partiality or corruption in the arbitrators; 3) misconduct in refusing
to postpone the hearing, upon sufficient cause being shown, or in
refusing to hear evidence, pertinent and material to the controversy,
or of any other misbehaviors prejudicial to the rights of any party;
or 4) the arbitrators exceeded or so imperfectly executed their powers
that a mutual, final and definite award upon the subject matter
submitted was not made.
"Judicial review of an arbitration award is very limited." Bound Brook Bd. of Educ. v. Ciripompa, 228 N.J. 4, 11 (2017) (quoting
Linden Bd. of Educ. v. Linden Educ. Ass'n ex rel. Mizichko, 202 N.J.
268, 276 (2010)). "To foster finality and 'secure arbitration's speedy
and inexpensive nature,' reviewing courts must give arbitration awards
'considerable deference.'" Borough of Carteret v. Firefighters Mut.
Benevolent Ass'n, Loc. 67, 247 N.J. 202, 211 (2021) (quoting Borough
of E. Rutherford v. E. Rutherford PBA Loc. 275, 213 N.J. 190, 201-02
(2013)). "[A]n arbitrator's award resolving a public sector dispute
will be accepted so long as the award is 'reasonably debatable.'"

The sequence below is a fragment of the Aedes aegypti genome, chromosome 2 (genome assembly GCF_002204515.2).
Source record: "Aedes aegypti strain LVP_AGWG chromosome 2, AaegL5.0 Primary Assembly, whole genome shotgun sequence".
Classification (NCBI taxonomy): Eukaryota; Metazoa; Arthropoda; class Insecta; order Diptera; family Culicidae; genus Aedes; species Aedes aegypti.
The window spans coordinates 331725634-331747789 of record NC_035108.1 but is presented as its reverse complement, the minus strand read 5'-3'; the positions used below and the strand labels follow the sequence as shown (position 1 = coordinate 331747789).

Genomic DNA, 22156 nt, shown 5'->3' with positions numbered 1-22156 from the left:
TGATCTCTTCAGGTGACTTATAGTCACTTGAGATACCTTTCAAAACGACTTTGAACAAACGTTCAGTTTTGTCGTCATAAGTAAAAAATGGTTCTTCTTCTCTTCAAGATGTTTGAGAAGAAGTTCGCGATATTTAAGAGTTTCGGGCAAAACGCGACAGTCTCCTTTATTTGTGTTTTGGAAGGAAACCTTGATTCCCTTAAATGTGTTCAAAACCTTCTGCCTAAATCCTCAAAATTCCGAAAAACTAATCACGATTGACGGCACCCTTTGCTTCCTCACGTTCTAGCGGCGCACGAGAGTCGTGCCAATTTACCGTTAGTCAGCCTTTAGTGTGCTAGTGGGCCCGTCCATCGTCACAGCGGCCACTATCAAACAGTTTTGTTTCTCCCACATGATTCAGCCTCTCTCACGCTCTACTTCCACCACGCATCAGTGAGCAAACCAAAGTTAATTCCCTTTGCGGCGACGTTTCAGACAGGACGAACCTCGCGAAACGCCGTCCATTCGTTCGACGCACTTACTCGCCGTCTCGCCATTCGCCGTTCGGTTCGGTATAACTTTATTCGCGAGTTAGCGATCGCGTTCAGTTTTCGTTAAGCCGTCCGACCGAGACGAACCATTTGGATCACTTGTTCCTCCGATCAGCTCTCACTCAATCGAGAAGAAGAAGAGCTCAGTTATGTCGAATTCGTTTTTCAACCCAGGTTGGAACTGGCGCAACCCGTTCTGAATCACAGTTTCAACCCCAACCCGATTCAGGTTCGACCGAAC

Borough of Carteret v. Firefighters Mut. Benevolent Ass'n, Loc. 67,
247 N.J. 202, 211 (2021) (quoting Borough of E. Rutherford v. E.
Rutherford PBA Loc. 275, 213 N.J. 190, 201 (2013)). "An arbitrator's
award is not to be cast aside lightly. It is subject to being vacated
only when it has been shown that a statutory basis justifies that
action." Bound Brook Bd. of Educ. v. Ciripompa, 228 N.J. 4, 11 (2017)
(quoting Kearny PBA Loc. # 21 v. Town of Kearny, 81 N.J. 208, 221
Certain statutes, including the Alternative Procedure for Dispute Resolution Act, N.J.S.A. 2A:23A-1 to -30, set "strict limits on the
appeal of an arbitration award." Riverside Chiropractic Grp. v.
Mercury Ins. Co., 404 N.J. Super. 228, 235 (App. Div. 2008).
In support of a contrary view that even the findings of fact of the trial court are subject to de novo review are statements like this one (from this case):
The existence of a valid and enforceable arbitration agreement poses a
question of law, and as such, our standard of review of an order
denying a motion to compel arbitration is de novo. Hirsch v. Amper
Fin. Servs., L.L.C., 215 N.J. 174, 186 (2013); Frumer v. Nat'l Home
Ins. Co., 420 N.J. Super. 7, 13 (App. Div. 2011).